Alternatively, the board could consider restoring the 3% checkout
discount to shareholders.
general I have no respect whatsoever for liberal writers, most of whom
I consider to be disseminators of unresearched and frequently lethal
"facts". For instance, in Australia Phillip Adams and Richard
Neville spring immediately to mind. I wonder how many
people Adams has killed by declaiming back in the '90s words to the
effect that "AIDS was a disease transmitted exclusively between
homosexual men and IV drug users". Even then, medical science was
warning that heterosexual transmission could and did occur.
Richard Neville is more innocuous, although I found his fascination
serial uxoricide (or was it just femicide?) Sobrage to be somewhat
bizarre. (If these examples are rather old it is because I have
since avoided wasting my time reading columns over their byline.)
That said, it must be said that many conservative writers are also
disseminators of unresearched garbage. These writers can often be
spotted because they adopt the label "neocon". Mostly they are
ex-liberals who have
changed their stripe to keep in fashion.
Chomsky is different brand of liberal. A few weeks ago I borrowed
from a local library a copy of his most recent book, "Failed
States"(HH&C.FE2006). He erupts facts, (most of
which seem accurate). He does not always hew to the traditional
line. Like myself, he knew that (just like Bush's claim of
Saddam's WMD) the Clinton claim of Kosovo persecution
and the bombing of Kosovo by NATO was therefore unjustified.
Chomsky has the intellectual rigor to admit & try to integrate
data that are inconsistent with his own politics. For
instance he castigates the US as committing war crimes, but quotes
Kissinger with approval for understanding and honesty (p87) in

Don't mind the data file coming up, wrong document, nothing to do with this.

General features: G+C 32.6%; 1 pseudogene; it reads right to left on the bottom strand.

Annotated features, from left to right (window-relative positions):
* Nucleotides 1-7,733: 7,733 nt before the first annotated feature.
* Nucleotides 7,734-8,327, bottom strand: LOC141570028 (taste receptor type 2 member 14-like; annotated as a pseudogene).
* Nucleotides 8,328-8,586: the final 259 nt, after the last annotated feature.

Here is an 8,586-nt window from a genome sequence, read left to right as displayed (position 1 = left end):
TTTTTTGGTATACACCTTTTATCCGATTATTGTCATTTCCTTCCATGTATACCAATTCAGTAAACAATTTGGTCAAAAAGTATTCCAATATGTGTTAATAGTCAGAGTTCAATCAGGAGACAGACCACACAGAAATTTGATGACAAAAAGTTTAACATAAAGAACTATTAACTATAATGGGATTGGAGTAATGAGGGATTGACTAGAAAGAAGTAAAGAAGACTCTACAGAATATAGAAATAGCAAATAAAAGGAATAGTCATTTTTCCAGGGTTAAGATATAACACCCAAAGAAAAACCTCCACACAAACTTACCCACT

recognizing the de jure situation, which is that the US is the only
state that can initiate force against states that pose a threat to
Chomsky's objection to the Iraq invasion is that the US is riding
international system based on cooperative security, multilateral
decision making, collective action, agreed norms and steadily growing
fabric of law. I recognize that as a
desirable objective, however have some impatience with the way that
corruption of world leaders and a defective UN security
council seem to
be interfering with the process of establishing cooperative
decision making, collective action, and agreed norms.
I also condemn
the invasion of Iraq, but from a different viewpoint. I
take Kissinger's view, that the US should intervene to right
wrongs. Admittedly, the US has not got clean hands, as
instanced by Haiti and various other central & South American
adventures. However I do not condemn the Iraq invasion
because there were no WMD, but because
the war has not succeeded in establishing a stable government in
Iraq. Iraq is a strategic objective, located as it is
between Iran and
Syria. I condemn the invasion because it was ill
prepared. Somebody with intelligence and foresight
was not directed to foresee the difficulties which might (and have)
emerged. After Vietnam, one would have thought that military
& political planners would have anticipated the eventuality that
I believe that to win the war against terrorism, we must redesign our
democratic system. We do not have democracy, we have
democratically elected dictators. If we the people (of the so
called "liberal democracies") had real
democracy, we would have the power to directly legislate, and we would
also have the power to remove our elected representatives at any
time. In most ways, there is little to choose between the
dictatorships in Muslim countries and the democratically elected
dictators of the so called "liberal democracies", except that our
dictators are governing wealthier, more powerful nations.
We need real democracy. Just like the people of California.
Californians removed Grey. Californians make their own
Politically, Californians are probably
the most enlightened
in the world.
Waaay ahead of those noo yorkers, or
us in the land of oz.